Spark functions to control tree growth

spark_linear(x = 0, y = 0, tree = 0, time = 0, constant = 0) spark_decay(x = 0, y = 0, tree = 0, time = 0, multiplier = 2, constant = 0) spark_random(multiplier = 3, constant = 0) spark_nothing()

x | Weight given to the horizontal co-ordinate |
---|---|

y | Weight given to the horizontal co-ordinate |

tree | Weight given to the tree number |

time | Weight given to the time point |

constant | Constant value to be added to the output |

multiplier | Scaling parameter that multiplies the output |

A function that takes `coord_x`

, `coord_y`

, `id_tree`

,
and `id_time`

as input, and returns a numeric vector as output.

Some arguments to `flametree_grow()`

take numeric input, but
`seg_col`

, `seg_wid`

, `shift_x`

, and `shift_y`

all
take functions as their input, and are used to
control how the colours (`seg_col`

) and width (`seg_wid`

) of the
segments are created, as well as the horizontal (`shift_x`

) and
vertical (`shift_y`

) displacement of the trees are generated. Functions
passed to these arguments take four inputs: `coord_x`

, `coord_y`

,
`id_tree`

, and `id_time`

as input. Any function that takes
these variables as input and produces a numeric vector of the same length
as the input can be used for this purpose. However, as a
convenience, four "spark" functions are provided that can be used to create
functions that are suitable for this purpose: `spark_linear()`

,
`spark_decay()`

, `spark_random()`

, and `spark_nothing()`

.
Arguments passed to one of the spark functions determine the specific
function is generated. For example, `spark_linear()`

can be used to
construct any linear combination of the inputs:
`spark_linear(x = 3, y = 2)`

would return a function that computes
the sum `(3 * coord_x) + (2 * coord_y)`

. Different values provided as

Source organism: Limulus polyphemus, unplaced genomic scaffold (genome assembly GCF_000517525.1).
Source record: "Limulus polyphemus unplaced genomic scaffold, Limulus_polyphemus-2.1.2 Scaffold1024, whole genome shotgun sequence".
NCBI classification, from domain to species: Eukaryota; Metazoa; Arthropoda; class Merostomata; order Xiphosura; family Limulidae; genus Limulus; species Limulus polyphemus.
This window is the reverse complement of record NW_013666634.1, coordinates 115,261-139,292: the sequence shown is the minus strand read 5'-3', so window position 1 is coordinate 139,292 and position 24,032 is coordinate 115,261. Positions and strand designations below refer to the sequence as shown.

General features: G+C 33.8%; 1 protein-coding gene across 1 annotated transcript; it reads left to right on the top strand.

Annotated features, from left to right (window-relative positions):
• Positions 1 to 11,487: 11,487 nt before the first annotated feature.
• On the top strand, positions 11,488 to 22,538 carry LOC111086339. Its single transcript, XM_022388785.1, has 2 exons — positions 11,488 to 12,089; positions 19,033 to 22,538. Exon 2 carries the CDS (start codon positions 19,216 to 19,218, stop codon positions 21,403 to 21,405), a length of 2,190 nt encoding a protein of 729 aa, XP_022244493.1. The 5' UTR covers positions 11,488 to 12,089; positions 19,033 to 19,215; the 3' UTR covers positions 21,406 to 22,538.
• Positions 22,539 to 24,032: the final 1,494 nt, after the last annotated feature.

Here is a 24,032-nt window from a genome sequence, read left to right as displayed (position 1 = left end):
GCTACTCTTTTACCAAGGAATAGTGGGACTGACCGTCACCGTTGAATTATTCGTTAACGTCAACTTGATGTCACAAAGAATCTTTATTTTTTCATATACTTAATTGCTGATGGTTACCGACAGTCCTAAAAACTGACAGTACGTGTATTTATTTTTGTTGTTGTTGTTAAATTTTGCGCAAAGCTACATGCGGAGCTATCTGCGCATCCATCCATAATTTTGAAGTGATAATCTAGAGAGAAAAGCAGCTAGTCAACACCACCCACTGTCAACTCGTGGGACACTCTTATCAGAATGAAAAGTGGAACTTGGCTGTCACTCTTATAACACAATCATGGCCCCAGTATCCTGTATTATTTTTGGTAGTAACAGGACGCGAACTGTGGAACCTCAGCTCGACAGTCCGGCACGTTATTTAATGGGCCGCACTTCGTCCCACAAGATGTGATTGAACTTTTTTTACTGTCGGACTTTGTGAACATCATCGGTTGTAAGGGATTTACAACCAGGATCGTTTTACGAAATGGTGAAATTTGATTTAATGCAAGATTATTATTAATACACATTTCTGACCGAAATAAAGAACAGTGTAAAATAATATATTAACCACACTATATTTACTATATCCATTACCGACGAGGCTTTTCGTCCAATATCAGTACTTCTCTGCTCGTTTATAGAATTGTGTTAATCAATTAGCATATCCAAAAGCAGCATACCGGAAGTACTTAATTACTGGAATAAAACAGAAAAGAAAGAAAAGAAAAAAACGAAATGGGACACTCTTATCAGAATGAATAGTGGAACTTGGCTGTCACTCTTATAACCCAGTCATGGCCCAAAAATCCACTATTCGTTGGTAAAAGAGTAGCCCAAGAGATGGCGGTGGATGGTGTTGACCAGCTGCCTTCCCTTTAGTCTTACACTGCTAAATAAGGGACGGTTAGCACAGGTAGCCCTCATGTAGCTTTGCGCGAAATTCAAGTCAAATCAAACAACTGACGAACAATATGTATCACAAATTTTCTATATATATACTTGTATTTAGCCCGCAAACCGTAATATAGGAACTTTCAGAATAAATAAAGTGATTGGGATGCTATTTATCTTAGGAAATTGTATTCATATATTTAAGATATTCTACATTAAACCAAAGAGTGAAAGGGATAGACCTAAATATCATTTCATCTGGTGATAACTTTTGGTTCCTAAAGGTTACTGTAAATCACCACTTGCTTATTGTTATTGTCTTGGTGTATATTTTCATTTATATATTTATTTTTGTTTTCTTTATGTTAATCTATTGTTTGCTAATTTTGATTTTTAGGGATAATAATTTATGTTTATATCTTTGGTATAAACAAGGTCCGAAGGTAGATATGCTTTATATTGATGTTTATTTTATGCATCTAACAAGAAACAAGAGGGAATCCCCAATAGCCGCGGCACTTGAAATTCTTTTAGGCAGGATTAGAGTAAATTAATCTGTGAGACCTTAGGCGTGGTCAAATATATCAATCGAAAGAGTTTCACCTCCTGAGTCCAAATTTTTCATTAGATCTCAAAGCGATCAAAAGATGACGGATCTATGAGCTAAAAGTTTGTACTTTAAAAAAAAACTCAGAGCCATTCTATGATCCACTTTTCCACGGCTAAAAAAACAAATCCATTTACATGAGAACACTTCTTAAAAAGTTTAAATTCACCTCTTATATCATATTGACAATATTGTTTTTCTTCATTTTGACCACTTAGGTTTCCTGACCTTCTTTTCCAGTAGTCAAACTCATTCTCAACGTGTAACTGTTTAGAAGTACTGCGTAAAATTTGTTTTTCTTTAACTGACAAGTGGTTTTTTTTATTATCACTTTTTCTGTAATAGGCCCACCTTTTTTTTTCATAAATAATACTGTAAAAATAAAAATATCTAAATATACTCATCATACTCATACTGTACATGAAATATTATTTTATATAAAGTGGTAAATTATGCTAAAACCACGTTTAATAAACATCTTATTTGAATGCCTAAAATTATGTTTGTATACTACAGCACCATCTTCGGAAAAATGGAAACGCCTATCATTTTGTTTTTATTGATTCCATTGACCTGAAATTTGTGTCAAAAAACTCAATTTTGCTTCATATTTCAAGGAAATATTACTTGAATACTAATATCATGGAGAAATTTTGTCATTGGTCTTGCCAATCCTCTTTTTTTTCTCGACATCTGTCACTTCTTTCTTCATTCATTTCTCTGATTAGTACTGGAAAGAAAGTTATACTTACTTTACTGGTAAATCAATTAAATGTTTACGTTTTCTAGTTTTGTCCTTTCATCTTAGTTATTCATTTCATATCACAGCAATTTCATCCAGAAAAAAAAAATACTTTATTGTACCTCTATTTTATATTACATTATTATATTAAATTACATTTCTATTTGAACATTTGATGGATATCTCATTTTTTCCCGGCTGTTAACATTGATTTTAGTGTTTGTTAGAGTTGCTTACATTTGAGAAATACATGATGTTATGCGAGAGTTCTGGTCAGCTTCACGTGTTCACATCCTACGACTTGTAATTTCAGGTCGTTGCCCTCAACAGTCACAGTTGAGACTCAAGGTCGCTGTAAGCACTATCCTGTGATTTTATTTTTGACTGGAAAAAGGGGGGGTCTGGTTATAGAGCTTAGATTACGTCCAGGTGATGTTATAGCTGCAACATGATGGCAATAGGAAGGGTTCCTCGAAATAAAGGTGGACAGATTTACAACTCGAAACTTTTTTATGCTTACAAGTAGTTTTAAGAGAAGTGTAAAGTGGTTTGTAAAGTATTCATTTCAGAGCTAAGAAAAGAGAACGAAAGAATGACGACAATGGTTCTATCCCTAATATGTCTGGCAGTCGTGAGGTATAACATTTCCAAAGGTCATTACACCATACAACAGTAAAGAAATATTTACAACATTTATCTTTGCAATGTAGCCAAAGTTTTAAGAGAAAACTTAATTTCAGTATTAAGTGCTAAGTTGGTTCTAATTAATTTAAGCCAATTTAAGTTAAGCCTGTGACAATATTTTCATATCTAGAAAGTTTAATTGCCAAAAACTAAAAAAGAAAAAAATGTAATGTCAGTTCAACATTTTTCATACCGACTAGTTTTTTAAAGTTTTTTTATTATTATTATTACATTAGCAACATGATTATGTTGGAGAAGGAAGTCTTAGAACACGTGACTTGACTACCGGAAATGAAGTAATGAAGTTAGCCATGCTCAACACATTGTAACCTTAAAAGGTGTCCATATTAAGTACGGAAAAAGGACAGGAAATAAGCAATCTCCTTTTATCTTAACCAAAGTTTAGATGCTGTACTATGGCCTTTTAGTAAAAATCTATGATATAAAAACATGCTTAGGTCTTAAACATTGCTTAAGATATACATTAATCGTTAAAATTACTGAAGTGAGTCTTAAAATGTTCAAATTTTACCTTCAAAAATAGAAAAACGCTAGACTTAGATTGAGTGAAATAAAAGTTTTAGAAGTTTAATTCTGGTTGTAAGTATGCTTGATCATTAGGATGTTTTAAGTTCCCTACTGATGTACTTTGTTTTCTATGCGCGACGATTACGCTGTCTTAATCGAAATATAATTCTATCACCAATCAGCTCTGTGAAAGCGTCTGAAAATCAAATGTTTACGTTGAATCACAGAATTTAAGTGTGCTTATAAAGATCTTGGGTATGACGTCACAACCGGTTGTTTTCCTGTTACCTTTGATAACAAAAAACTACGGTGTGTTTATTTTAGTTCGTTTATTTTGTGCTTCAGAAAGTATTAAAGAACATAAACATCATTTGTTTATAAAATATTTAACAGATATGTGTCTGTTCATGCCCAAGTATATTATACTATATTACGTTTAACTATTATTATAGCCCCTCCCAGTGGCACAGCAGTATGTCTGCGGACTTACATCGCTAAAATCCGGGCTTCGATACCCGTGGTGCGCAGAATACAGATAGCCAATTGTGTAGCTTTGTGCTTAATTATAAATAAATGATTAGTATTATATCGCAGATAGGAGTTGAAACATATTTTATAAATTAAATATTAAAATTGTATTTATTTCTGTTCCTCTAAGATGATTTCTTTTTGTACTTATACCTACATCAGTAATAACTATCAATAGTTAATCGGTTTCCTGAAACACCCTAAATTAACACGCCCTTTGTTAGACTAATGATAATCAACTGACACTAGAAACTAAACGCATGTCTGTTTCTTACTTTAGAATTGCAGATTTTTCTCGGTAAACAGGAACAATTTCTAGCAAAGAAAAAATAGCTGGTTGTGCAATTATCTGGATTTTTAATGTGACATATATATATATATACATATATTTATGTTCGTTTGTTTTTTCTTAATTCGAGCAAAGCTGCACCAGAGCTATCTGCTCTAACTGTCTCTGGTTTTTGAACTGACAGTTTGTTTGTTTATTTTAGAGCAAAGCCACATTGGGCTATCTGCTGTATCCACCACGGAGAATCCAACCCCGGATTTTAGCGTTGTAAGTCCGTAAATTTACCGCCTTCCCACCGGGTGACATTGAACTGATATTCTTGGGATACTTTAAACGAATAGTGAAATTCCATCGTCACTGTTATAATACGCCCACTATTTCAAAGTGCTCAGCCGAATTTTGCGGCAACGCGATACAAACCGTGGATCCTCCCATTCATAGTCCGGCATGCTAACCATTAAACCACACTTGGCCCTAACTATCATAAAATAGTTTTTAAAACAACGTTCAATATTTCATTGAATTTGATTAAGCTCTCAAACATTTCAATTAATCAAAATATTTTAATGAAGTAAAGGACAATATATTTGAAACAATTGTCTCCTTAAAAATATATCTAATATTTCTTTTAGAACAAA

input produce different linear functions. Analogously, `spark_decay()`

returns functions that are exponentially decaying functions of a linear
combination of inputs. The `spark_random()`

generator can be used to
generate functions that return random values, and `spark_nothing()`

produces a function that always returns zero regardless of input.

# returns a linear function of x and y spark_linear(x = 3, y = 2) #> function (coord_x, coord_y, id_tree, id_time) #> { #> (x * coord_x) + (y * coord_y) + (tree * id_tree) + (time * #> id_time) + constant #> } #> <bytecode: 0x7f9ecb7f5288> #> <environment: 0x7f9ecd78cb58> # returns a function of time that decays # exponentially to an asymptote spark_decay(time = .1, constant = .1) #> function (coord_x, coord_y, id_tree, id_time) #> { #> multiplier * exp(-abs((x * coord_x) + (y * coord_y) + (tree * #> id_tree) + (time * id_time))^2) + constant #> } #> <bytecode: 0x7f9ecc80c2e8> #> <environment: 0x7f9ecf487718> # returns a numeric vector containing # copies of the same uniform random number # constrained to lie between -2.5 and 2.5 spark_random(multiplier = 5) #> function (coord_x, coord_y, id_tree, id_time) #> { #> n <- length(coord_x) #> u <- stats::runif(1, min = -multiplier/2, max = multiplier/2) + #> constant #> return(rep(u, n)) #> } #> <bytecode: 0x7f9ecb7e4d10> #> <environment: 0x7f9ece89ba00> # returns a function that always produces # a vector of zeros spark_nothing() #> function (coord_x, coord_y, id_tree, id_time) #> { #> n <- length(coord_x) #> return(rep(0, n)) #> } #> <bytecode: 0x7f9ecb7f2bc0> #> <environment: 0x7f9ecaf14140>